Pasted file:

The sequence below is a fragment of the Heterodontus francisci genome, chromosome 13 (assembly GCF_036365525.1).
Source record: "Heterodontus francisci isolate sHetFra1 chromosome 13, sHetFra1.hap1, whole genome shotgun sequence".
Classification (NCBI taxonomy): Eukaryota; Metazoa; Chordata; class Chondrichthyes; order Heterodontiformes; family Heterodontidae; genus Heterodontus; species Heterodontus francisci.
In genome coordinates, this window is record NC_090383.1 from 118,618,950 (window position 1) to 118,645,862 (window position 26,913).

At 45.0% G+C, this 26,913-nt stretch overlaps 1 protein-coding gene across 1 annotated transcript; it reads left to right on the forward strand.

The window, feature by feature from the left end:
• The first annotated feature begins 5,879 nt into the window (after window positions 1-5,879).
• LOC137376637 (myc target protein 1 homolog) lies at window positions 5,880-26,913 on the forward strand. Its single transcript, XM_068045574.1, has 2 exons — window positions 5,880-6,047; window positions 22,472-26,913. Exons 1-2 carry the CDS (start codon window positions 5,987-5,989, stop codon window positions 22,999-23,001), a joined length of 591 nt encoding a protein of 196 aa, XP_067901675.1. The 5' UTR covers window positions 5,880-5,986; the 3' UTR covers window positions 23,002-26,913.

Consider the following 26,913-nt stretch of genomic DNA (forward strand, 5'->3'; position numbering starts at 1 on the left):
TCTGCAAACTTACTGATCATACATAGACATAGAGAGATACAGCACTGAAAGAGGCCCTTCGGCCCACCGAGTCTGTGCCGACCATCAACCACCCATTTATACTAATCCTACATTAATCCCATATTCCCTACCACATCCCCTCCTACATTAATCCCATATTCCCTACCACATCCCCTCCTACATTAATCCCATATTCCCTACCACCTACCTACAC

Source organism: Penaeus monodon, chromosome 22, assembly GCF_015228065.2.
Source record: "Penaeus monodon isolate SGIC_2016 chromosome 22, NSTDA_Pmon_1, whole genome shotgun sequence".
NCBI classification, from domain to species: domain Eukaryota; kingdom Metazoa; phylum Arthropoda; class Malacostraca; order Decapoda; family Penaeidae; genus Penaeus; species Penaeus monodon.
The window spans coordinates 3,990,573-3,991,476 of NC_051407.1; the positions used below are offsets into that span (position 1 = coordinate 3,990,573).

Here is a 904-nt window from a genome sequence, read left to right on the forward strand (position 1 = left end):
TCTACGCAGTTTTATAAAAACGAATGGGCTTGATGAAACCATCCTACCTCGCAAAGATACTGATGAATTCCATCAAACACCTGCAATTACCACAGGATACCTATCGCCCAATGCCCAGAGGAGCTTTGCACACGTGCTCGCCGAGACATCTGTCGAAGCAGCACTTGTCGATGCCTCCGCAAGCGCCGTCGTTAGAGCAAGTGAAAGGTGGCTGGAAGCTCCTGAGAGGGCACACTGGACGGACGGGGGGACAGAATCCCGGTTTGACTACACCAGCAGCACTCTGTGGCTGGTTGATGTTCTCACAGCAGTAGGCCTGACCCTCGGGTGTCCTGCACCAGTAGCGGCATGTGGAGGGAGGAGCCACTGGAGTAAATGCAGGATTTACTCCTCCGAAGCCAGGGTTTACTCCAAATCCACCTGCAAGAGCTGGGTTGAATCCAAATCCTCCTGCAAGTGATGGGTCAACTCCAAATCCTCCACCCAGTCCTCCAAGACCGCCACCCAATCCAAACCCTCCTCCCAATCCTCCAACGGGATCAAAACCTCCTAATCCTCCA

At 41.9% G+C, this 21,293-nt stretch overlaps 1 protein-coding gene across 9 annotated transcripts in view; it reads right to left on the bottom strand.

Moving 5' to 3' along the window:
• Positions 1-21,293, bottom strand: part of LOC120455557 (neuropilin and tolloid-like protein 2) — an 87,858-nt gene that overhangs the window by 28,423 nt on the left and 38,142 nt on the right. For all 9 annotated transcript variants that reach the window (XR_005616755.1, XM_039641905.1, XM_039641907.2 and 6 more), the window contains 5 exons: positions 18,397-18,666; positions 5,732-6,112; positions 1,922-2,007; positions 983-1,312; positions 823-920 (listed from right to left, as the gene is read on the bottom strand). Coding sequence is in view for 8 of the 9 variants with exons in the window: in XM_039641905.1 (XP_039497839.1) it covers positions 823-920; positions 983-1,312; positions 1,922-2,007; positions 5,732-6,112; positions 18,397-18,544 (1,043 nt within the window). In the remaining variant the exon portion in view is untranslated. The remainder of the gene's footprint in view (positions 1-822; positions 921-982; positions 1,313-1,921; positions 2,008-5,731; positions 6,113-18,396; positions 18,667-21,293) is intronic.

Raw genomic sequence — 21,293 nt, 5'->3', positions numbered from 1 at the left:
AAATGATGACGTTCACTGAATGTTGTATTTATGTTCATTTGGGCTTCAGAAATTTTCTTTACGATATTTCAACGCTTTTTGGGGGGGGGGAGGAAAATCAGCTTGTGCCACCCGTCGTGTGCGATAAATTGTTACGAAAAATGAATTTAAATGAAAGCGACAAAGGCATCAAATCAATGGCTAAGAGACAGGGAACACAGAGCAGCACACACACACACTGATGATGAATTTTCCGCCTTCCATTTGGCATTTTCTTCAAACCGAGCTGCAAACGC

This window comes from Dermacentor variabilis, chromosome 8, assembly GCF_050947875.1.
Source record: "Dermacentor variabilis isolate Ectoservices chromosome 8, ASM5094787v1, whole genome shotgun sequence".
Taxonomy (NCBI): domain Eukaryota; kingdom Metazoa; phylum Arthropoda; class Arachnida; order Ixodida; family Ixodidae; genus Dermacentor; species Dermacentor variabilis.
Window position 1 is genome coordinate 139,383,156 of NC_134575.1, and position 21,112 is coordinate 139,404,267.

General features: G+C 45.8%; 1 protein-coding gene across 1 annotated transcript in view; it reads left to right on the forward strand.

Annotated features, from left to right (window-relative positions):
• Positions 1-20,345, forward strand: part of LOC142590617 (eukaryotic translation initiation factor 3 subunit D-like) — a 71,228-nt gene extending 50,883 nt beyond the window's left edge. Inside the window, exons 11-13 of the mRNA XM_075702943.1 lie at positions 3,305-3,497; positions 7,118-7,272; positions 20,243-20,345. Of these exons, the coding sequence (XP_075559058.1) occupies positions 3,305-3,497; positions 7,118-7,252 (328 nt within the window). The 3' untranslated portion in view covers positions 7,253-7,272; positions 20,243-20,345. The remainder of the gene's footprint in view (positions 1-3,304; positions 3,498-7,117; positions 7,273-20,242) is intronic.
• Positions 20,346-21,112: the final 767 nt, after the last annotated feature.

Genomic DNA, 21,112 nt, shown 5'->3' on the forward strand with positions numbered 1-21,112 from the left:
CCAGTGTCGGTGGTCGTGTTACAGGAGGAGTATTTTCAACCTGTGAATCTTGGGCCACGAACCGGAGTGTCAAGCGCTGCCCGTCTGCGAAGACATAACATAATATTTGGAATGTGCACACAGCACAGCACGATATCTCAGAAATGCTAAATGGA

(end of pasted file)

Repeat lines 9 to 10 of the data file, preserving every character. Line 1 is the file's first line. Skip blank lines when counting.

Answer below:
Consider the following 26,913-nt stretch of genomic DNA (forward strand, 5'->3'; position numbering starts at 1 on the left):
TCTGCAAACTTACTGATCATACATAGACATAGAGAGATACAGCACTGAAAGAGGCCCTTCGGCCCACCGAGTCTGTGCCGACCATCAACCACCCATTTATACTAATCCTACATTAATCCCATATTCCCTACCACATCCCCTCCTACATTAATCCCATATTCCCTACCACATCCCCTCCTACATTAATCCCATATTCCCTACCACCTACCTACAC